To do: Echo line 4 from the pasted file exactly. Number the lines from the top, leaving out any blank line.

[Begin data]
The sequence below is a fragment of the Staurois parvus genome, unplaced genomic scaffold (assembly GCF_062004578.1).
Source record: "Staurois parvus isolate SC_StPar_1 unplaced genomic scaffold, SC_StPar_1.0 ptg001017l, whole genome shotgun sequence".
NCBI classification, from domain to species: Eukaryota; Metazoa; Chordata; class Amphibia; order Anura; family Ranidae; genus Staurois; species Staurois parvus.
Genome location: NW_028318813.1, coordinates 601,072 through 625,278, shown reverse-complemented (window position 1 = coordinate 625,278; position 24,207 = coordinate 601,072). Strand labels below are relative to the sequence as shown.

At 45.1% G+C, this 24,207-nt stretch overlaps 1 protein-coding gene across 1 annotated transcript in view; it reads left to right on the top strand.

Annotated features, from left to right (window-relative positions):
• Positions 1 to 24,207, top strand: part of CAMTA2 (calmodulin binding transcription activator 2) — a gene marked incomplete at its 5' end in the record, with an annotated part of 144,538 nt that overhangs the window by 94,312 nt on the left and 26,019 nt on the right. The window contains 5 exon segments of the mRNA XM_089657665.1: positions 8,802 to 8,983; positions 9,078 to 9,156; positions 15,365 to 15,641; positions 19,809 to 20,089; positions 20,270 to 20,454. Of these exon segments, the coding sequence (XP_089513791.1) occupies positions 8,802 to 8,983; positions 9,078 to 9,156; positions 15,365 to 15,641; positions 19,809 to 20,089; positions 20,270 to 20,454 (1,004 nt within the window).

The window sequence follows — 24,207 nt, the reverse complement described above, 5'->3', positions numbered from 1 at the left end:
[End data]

Genome location: NW_028318813.1, coordinates 601,072 through 625,278, shown reverse-complemented (window position 1 = coordinate 625,278; position 24,207 = coordinate 601,072). Strand labels below are relative to the sequence as shown.